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What goes down, must come up, and then go back down again -- at least that's been the story of our economy over the past ten years. The bookends were the dot-com bust at the beginning of the decade, and the financial crisis and the great recession at the end of it.
"The dot-com bust was a huge financial bust, or asset bust," said Zanny Minton Beddoes at the "Economist." "I think one of the reason it slipped our memory is that the recession that followed it was incredibly mild. And that was in part, what caused the Federal Reserve -- then under Alan Greenspan -- to slash interest rates and really cushioned the economy. But in doing so, it sowed the seeds of the housing bubble, which then in turn, of course, became a driving force of the next financial crash, the big one at the end of the decade."
The rise of a global economic network also came to define the decade, and if the 80s were the beginning of the global economy, the 90s were the consummation of globalization.
"Now it's pretty much a household acronym to talk about the BRICs -- Brazil, Russia, India, China -- the big emerging economies," said Minton Beddoes. "That phrase, that acronym didn't even exist a decade ago. And that really symbolizes how these big emerging economies have come center stage to the global economy. And I think that's going to be -- in fact second only to the great recession -- that will be biggest milestone of this decade."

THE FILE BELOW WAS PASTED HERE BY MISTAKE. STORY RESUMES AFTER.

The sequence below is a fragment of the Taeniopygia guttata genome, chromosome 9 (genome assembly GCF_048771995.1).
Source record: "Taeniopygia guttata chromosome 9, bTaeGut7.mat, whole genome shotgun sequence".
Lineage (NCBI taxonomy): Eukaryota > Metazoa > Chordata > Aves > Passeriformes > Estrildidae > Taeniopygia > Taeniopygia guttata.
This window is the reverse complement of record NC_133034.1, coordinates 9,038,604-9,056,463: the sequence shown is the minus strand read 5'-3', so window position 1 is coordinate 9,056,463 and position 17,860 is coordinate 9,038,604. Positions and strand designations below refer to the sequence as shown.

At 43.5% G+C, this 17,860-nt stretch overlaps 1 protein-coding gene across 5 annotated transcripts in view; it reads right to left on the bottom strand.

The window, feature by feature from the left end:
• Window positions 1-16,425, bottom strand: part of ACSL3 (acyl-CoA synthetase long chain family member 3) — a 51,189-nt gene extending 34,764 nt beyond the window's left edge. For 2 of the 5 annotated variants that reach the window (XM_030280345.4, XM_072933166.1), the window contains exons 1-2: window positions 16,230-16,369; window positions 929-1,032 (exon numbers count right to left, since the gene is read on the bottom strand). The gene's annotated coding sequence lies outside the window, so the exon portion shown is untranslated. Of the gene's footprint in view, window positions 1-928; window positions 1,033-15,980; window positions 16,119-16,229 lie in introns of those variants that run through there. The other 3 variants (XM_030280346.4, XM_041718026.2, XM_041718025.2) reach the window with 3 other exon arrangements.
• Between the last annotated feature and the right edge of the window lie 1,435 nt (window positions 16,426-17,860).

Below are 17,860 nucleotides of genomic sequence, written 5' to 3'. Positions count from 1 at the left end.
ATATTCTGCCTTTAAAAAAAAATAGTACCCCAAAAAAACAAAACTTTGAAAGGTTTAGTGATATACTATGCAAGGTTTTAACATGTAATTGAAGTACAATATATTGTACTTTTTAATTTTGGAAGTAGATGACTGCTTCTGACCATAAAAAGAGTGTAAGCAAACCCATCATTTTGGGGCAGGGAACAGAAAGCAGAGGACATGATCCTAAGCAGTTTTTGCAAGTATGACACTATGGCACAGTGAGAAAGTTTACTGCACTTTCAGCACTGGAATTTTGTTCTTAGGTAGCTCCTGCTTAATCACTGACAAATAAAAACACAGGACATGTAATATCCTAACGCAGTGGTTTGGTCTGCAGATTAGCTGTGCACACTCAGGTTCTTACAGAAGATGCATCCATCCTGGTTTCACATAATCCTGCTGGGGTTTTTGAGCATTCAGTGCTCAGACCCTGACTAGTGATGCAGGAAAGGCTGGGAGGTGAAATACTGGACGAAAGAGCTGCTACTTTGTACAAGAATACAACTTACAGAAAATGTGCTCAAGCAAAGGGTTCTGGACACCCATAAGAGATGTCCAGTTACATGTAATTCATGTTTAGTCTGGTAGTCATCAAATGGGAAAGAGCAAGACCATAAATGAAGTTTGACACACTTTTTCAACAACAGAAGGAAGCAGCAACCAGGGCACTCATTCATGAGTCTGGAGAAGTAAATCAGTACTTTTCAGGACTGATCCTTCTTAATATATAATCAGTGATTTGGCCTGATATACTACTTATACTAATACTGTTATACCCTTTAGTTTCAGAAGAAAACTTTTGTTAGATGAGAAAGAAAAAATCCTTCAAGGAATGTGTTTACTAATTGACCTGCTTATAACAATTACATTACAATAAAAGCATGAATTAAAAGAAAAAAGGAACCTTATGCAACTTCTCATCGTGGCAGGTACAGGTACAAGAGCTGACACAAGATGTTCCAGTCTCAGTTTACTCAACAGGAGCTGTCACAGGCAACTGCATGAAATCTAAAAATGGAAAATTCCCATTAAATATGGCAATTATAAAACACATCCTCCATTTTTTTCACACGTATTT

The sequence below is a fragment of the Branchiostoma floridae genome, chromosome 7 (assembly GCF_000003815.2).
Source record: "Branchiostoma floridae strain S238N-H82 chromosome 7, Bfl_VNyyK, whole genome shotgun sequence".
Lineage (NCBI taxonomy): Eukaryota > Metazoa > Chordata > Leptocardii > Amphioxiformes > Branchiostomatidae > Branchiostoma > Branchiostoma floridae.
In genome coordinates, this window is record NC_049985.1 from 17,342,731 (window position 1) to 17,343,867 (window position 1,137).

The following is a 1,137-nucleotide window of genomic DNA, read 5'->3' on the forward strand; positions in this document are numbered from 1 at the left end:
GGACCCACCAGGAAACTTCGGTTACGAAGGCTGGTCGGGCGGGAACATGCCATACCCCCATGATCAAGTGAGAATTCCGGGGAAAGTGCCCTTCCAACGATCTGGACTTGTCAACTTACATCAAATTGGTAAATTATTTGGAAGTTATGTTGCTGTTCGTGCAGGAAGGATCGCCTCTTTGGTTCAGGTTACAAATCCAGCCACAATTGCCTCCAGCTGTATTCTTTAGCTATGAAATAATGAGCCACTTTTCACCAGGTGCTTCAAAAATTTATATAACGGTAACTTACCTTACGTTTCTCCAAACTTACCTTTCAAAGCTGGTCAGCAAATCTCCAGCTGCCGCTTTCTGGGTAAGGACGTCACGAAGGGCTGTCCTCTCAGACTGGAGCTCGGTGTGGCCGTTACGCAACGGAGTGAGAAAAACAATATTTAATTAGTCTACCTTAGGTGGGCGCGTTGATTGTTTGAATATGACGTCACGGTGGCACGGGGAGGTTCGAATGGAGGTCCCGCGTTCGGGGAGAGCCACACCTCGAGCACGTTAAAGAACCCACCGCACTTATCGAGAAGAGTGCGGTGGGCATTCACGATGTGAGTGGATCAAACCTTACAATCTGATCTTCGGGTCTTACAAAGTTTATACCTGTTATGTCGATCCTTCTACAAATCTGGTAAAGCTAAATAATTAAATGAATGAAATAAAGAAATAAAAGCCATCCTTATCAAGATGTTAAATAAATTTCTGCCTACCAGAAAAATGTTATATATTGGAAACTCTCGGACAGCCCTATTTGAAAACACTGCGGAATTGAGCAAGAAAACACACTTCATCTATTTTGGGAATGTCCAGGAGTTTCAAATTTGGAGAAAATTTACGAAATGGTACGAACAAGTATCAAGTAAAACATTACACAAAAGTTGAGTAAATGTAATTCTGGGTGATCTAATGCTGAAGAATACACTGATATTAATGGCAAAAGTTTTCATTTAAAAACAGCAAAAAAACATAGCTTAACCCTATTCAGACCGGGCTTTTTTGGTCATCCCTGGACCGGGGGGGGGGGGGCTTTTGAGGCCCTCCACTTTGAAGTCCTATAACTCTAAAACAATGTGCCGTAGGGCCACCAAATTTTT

The strong growth of these emerging economies created the commodity price boom that was another defining feature of the decade. According to Minton Beddoes, oil prices really began going up in 2002-2003, and they've remained high through the big recession.
It was a better decade for the emerging economies than it was for the large economies, like the United States. While emerging economies saw a rise in standard of living, the US saw only moderate gains, with the middle class seemingly in peril.
"To the extent that there was growth this decade, it was growth that was very much credit driven, unsustainable," said Minton Beddoes. "Based on rising house prices, people cashing out and living beyond their means on the basis of that."
The public's perception of the economy, the fact that many now think about bank failures and bailouts, along with accounting measures and Wall Street, and the lessons learned from the financial crisis, also mark the last decade.
"The big lesson is that we need a growth model that is less debt-fuled, that is less bubble-based, and more based on real investment, real productivity gains, real re-orientation of the economy -- more towards exports," said Minton Beddoes. "A kind of more sober growth ... less binge-based ... but there's also another side to that, which is we need new customers and new people to buy American products and that has to come from greater demand growth in the big emerging economies."
The US in the past decade was the engine of global growth, with US consumer spending propping up the global economy. Minton Beddoes says in the new decade, we'll need new sources of spending growth from elsewhere.
"The Takeaway" is a national morning news program, delivering the news and analysis you need to catch up, start your day, and prepare for what’s ahead. The show is a co-production of WNYC and PRI, in editorial collaboration with the BBC, The New York Times Radio, and WGBH.